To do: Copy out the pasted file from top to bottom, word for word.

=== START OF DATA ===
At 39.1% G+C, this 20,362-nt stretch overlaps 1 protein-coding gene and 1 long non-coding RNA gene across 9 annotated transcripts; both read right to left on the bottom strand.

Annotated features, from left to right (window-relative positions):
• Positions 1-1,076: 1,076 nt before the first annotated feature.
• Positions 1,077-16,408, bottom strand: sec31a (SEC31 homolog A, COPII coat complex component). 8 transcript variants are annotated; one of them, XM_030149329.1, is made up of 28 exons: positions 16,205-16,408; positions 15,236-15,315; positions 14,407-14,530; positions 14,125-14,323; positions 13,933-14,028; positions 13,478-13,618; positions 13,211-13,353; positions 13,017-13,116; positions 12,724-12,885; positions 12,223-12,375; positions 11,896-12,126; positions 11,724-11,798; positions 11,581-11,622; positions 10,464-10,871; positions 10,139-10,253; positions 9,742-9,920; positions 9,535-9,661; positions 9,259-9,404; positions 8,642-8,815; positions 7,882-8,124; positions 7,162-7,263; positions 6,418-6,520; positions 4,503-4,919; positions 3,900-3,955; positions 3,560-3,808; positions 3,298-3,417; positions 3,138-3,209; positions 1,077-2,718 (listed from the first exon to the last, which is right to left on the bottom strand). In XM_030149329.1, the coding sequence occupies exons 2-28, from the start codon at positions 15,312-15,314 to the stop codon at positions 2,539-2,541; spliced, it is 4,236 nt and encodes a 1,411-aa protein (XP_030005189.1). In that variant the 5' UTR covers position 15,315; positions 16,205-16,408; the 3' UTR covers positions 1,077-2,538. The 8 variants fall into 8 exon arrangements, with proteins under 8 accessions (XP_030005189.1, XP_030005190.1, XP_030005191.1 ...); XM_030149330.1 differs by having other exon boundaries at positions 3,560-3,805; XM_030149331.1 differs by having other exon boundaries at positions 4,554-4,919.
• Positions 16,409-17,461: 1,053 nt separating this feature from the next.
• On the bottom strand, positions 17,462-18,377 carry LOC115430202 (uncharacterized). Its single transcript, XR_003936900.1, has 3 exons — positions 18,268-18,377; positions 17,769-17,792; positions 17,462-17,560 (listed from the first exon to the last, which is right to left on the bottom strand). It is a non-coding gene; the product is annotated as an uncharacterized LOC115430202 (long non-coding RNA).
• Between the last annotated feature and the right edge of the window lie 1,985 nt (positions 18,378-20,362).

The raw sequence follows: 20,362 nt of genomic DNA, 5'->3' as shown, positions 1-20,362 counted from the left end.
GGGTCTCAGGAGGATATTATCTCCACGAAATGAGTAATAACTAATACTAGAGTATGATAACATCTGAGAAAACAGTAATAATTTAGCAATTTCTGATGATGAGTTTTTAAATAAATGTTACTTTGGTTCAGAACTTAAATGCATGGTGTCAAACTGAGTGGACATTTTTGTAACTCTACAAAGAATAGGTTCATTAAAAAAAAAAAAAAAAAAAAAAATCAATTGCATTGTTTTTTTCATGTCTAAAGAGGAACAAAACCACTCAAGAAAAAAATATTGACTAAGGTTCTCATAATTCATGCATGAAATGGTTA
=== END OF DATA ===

At 39.1% G+C, this 20,362-nt stretch overlaps 1 protein-coding gene and 1 long non-coding RNA gene across 9 annotated transcripts; both read right to left on the bottom strand.

Annotated features, from left to right (window-relative positions):
• Positions 1-1,076: 1,076 nt before the first annotated feature.
• Positions 1,077-16,408, bottom strand: sec31a (SEC31 homolog A, COPII coat complex component). 8 transcript variants are annotated; one of them, XM_030149329.1, is made up of 28 exons: positions 16,205-16,408; positions 15,236-15,315; positions 14,407-14,530; positions 14,125-14,323; positions 13,933-14,028; positions 13,478-13,618; positions 13,211-13,353; positions 13,017-13,116; positions 12,724-12,885; positions 12,223-12,375; positions 11,896-12,126; positions 11,724-11,798; positions 11,581-11,622; positions 10,464-10,871; positions 10,139-10,253; positions 9,742-9,920; positions 9,535-9,661; positions 9,259-9,404; positions 8,642-8,815; positions 7,882-8,124; positions 7,162-7,263; positions 6,418-6,520; positions 4,503-4,919; positions 3,900-3,955; positions 3,560-3,808; positions 3,298-3,417; positions 3,138-3,209; positions 1,077-2,718 (listed from the first exon to the last, which is right to left on the bottom strand). In XM_030149329.1, the coding sequence occupies exons 2-28, from the start codon at positions 15,312-15,314 to the stop codon at positions 2,539-2,541; spliced, it is 4,236 nt and encodes a 1,411-aa protein (XP_030005189.1). In that variant the 5' UTR covers position 15,315; positions 16,205-16,408; the 3' UTR covers positions 1,077-2,538. The 8 variants fall into 8 exon arrangements, with proteins under 8 accessions (XP_030005189.1, XP_030005190.1, XP_030005191.1 ...); XM_030149330.1 differs by having other exon boundaries at positions 3,560-3,805; XM_030149331.1 differs by having other exon boundaries at positions 4,554-4,919.
• Positions 16,409-17,461: 1,053 nt separating this feature from the next.
• On the bottom strand, positions 17,462-18,377 carry LOC115430202 (uncharacterized). Its single transcript, XR_003936900.1, has 3 exons — positions 18,268-18,377; positions 17,769-17,792; positions 17,462-17,560 (listed from the first exon to the last, which is right to left on the bottom strand). It is a non-coding gene; the product is annotated as an uncharacterized LOC115430202 (long non-coding RNA).
• Between the last annotated feature and the right edge of the window lie 1,985 nt (positions 18,378-20,362).

The raw sequence follows: 20,362 nt of genomic DNA, 5'->3' as shown, positions 1-20,362 counted from the left end.
GGGTCTCAGGAGGATATTATCTCCACGAAATGAGTAATAACTAATACTAGAGTATGATAACATCTGAGAAAACAGTAATAATTTAGCAATTTCTGATGATGAGTTTTTAAATAAATGTTACTTTGGTTCAGAACTTAAATGCATGGTGTCAAACTGAGTGGACATTTTTGTAACTCTACAAAGAATAGGTTCATTAAAAAAAAAAAAAAAAAAAAAAATCAATTGCATTGTTTTTTTCATGTCTAAAGAGGAACAAAACCACTCAAGAAAAAAATATTGACTAAGGTTCTCATAATTCATGCATGAAATGGTTA